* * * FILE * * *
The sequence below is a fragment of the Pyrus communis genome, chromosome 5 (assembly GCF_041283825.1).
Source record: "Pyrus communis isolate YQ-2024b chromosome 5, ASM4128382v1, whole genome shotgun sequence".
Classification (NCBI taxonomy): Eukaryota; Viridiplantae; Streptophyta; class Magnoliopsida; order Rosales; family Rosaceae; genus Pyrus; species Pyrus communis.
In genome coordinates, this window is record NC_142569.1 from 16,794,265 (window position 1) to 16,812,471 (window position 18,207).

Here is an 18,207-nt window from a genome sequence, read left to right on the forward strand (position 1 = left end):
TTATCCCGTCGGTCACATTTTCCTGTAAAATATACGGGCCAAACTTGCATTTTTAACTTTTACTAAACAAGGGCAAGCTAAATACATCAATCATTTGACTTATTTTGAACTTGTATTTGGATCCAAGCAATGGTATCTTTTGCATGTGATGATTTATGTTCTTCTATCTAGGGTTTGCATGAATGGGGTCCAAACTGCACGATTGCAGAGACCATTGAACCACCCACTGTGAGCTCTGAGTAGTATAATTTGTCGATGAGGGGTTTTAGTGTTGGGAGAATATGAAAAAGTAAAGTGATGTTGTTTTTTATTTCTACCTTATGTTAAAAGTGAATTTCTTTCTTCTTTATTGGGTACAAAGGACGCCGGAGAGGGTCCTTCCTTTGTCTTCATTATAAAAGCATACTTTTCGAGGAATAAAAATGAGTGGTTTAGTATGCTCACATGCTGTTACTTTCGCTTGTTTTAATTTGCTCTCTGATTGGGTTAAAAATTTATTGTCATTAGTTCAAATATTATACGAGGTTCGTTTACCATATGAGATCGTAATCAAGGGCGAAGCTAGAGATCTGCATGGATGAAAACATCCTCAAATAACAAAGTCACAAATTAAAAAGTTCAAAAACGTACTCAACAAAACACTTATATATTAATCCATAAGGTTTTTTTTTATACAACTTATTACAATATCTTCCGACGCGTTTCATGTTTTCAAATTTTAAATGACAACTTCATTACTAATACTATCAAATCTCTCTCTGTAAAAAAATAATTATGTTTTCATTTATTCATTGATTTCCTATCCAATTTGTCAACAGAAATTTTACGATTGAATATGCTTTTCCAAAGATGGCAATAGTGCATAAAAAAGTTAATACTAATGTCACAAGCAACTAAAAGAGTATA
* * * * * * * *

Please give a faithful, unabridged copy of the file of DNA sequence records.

The sequence below is a fragment of the Pyrus communis genome, chromosome 5 (assembly GCF_041283825.1).
Source record: "Pyrus communis isolate YQ-2024b chromosome 5, ASM4128382v1, whole genome shotgun sequence".
Classification (NCBI taxonomy): Eukaryota; Viridiplantae; Streptophyta; class Magnoliopsida; order Rosales; family Rosaceae; genus Pyrus; species Pyrus communis.
In genome coordinates, this window is record NC_142569.1 from 16,794,265 (window position 1) to 16,812,471 (window position 18,207).

Here is an 18,207-nt window from a genome sequence, read left to right on the forward strand (position 1 = left end):
TTATCCCGTCGGTCACATTTTCCTGTAAAATATACGGGCCAAACTTGCATTTTTAACTTTTACTAAACAAGGGCAAGCTAAATACATCAATCATTTGACTTATTTTGAACTTGTATTTGGATCCAAGCAATGGTATCTTTTGCATGTGATGATTTATGTTCTTCTATCTAGGGTTTGCATGAATGGGGTCCAAACTGCACGATTGCAGAGACCATTGAACCACCCACTGTGAGCTCTGAGTAGTATAATTTGTCGATGAGGGGTTTTAGTGTTGGGAGAATATGAAAAAGTAAAGTGATGTTGTTTTTTATTTCTACCTTATGTTAAAAGTGAATTTCTTTCTTCTTTATTGGGTACAAAGGACGCCGGAGAGGGTCCTTCCTTTGTCTTCATTATAAAAGCATACTTTTCGAGGAATAAAAATGAGTGGTTTAGTATGCTCACATGCTGTTACTTTCGCTTGTTTTAATTTGCTCTCTGATTGGGTTAAAAATTTATTGTCATTAGTTCAAATATTATACGAGGTTCGTTTACCATATGAGATCGTAATCAAGGGCGAAGCTAGAGATCTGCATGGATGAAAACATCCTCAAATAACAAAGTCACAAATTAAAAAGTTCAAAAACGTACTCAACAAAACACTTATATATTAATCCATAAGGTTTTTTTTTATACAACTTATTACAATATCTTCCGACGCGTTTCATGTTTTCAAATTTTAAATGACAACTTCATTACTAATACTATCAAATCTCTCTCTGTAAAAAAATAATTATGTTTTCATTTATTCATTGATTTCCTATCCAATTTGTCAACAGAAATTTTACGATTGAATATGCTTTTCCAAAGATGGCAATAGTGCATAAAAAAGTTAATACTAATGTCACAAGCAACTAAAAGAGTATA